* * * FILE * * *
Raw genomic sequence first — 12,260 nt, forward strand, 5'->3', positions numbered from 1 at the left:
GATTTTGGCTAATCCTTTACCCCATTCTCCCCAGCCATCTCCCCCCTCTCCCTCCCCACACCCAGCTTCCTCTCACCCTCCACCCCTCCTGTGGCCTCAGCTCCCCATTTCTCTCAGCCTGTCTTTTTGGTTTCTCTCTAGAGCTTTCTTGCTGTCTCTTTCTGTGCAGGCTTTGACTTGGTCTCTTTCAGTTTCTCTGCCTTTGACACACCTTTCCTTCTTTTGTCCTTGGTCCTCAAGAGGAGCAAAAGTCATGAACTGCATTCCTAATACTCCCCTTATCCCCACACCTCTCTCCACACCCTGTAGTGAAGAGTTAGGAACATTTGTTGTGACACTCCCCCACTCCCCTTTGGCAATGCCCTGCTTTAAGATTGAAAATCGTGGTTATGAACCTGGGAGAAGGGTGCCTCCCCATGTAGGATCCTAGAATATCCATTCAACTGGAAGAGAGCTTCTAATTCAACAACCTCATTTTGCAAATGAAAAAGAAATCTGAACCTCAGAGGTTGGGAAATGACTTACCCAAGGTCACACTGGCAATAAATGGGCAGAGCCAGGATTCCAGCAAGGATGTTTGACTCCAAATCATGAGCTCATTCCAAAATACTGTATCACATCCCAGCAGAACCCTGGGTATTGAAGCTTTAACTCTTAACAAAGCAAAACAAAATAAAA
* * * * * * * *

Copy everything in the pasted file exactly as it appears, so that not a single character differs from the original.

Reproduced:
Raw genomic sequence first — 12,260 nt, forward strand, 5'->3', positions numbered from 1 at the left:
GATTTTGGCTAATCCTTTACCCCATTCTCCCCAGCCATCTCCCCCCTCTCCCTCCCCACACCCAGCTTCCTCTCACCCTCCACCCCTCCTGTGGCCTCAGCTCCCCATTTCTCTCAGCCTGTCTTTTTGGTTTCTCTCTAGAGCTTTCTTGCTGTCTCTTTCTGTGCAGGCTTTGACTTGGTCTCTTTCAGTTTCTCTGCCTTTGACACACCTTTCCTTCTTTTGTCCTTGGTCCTCAAGAGGAGCAAAAGTCATGAACTGCATTCCTAATACTCCCCTTATCCCCACACCTCTCTCCACACCCTGTAGTGAAGAGTTAGGAACATTTGTTGTGACACTCCCCCACTCCCCTTTGGCAATGCCCTGCTTTAAGATTGAAAATCGTGGTTATGAACCTGGGAGAAGGGTGCCTCCCCATGTAGGATCCTAGAATATCCATTCAACTGGAAGAGAGCTTCTAATTCAACAACCTCATTTTGCAAATGAAAAAGAAATCTGAACCTCAGAGGTTGGGAAATGACTTACCCAAGGTCACACTGGCAATAAATGGGCAGAGCCAGGATTCCAGCAAGGATGTTTGACTCCAAATCATGAGCTCATTCCAAAATACTGTATCACATCCCAGCAGAACCCTGGGTATTGAAGCTTTAACTCTTAACAAAGCAAAACAAAATAAAA